ECS: crisis management and governance issues

International affairs, Public policy, Communications & Marketing issues from an innovative perspective

Blockchain is a relatively new technology for managing electronic data that has the
potential to support transparency and accountability. A blockchain is a ledger of
transactions where an identical copy of the ledger is visible to all the members of a
computer network. It is best suited to transactions with a lightweight digital footprint where
transparency and immutability are an advantage. In the international public health care sector, blockchains may be particularly useful for identity verification; medical and pharmaceutical supply chain management; and managing dynamic patient consent and data sharing and access permissions.

Source: EU Blockchain Observatory and Forum
Source: EU Blockchain Observatory and Forum
What is blockchain and how can it provide opportunities for health care?

​A blockchain powered health information exchange could unlock the true value of interoperability. Blockchain-based systems have the potential to reduce or eliminate the friction and costs of current intermediaries.

The promise of blockchain has widespread implications for stakeholders in the health care ecosystem. Capitalizing on this technology has the potential to connect fragmented systems to generate insights and to better assess the value of care. In the long term, a nationwide blockchain network for electronic medical records may improve efficiencies and support better health outcomes for patients.

At its core, blockchain is a distributed system recording and storing transaction records. More specifically, blockchain is a shared, immutable record of peer-to-peer transactions built from linked transaction blocks and stored in a digital ledger. Blockchain relies on established cryptographic techniques to allow each participant in a network to interact (e.g. store, exchange, and view information), without preexisting trust between the parties. In a blockchain system, there is no central authority; instead, transaction records are stored and distributed across all network participants. Interactions with the blockchain become known to all participants and require verification by the network before information is added, enabling trustless collaboration between network participants while recording an immutable audit trail of all interactions.

Source: Forbes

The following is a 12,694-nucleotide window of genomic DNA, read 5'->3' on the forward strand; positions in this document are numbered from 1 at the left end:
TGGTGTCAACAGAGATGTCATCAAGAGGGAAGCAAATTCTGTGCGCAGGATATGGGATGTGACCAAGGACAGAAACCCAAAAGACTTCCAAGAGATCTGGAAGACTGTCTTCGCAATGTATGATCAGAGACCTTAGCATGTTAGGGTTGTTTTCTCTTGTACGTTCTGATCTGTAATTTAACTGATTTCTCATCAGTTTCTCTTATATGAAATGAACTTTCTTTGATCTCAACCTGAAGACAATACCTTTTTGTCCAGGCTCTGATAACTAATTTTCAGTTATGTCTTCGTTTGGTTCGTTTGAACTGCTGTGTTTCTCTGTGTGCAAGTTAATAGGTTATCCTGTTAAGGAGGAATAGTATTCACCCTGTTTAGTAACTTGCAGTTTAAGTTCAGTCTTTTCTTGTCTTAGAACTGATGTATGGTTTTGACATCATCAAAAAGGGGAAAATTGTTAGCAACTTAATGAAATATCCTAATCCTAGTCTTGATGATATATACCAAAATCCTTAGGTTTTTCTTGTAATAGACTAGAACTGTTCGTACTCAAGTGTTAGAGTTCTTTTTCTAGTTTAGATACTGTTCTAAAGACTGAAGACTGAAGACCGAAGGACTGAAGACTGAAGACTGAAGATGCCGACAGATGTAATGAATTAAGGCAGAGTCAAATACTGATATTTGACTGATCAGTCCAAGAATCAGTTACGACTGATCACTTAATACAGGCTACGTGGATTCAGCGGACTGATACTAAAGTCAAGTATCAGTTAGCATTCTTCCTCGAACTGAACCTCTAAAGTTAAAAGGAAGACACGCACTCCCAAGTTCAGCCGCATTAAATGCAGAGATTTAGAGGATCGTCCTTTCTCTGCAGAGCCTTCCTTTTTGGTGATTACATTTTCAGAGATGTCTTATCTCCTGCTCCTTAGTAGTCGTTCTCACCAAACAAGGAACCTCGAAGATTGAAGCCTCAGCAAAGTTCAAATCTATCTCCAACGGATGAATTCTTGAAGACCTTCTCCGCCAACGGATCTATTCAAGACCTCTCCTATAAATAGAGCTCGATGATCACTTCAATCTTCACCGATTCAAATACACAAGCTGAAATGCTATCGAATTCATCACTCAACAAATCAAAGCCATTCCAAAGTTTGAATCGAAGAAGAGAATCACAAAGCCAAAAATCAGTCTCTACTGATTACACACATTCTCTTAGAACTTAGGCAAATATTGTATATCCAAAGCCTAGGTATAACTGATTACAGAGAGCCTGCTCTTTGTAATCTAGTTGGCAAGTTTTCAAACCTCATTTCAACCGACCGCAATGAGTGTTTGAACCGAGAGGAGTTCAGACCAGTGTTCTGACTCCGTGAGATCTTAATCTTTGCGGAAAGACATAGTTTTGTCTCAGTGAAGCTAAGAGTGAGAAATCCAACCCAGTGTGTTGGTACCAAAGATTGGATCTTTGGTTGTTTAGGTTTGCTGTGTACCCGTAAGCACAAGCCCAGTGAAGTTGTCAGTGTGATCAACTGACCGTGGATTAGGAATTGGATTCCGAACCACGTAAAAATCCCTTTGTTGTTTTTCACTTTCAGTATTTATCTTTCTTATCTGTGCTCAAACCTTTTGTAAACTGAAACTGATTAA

Source: Forbes
Blockchain as an enabler of nationwide interoperability.

The Office of the National Coordinator for Health Information Technology issued a shared nationwide interoperability roadmap, which defines critical policy and technical components needed for nationwide interoperability, including:

- Ubiquitous, secure network infrastructure,
- Verifiable identity and authentication of all participants,
- Consistent representation of authorization to access electronic health information, and several other requirements.

However, current technologies do not fully address these requirements, because they face limitations related to security, privacy, and full ecosystem interoperability.

Implementation challenges and considerations.

Blockchain technology presents numerous opportunities for health care; however, it is not fully mature today nor a panacea that can be immediately applied. Several technical, organizational, and behavioral economics challenges must be addressed before a health care blockchain can be adopted by organizations nationwide.

Shaping the blockchain future.

Blockchain technology creates unique opportunities to reduce complexity, enable trustless collaboration, and create secure and immutable information. HHS is right to track this rapidly evolving field to identify trends and sense areas where government support may be needed for the technology to realize its full potential in health care. To shape blockchain’s future, HHS should consider mapping and convening the blockchain ecosystem, establishing a blockchain framework to coordinate early-adopters, and supporting a consortium for dialogue and discovery.​

Related articles:

EU Blockchain Observatory & Forum (Feb 2022). Newsletter February 2022.

Deloitte. Transforming Federal Health IT Patient-centered, interoperable, and digitally connected big data.

OECD. (Dec 2020). Opportunities and Challenges of Blockchain Technologies in Health Care. OECD Health Committee which supports countries in strengthening health data and their governance.

New comment: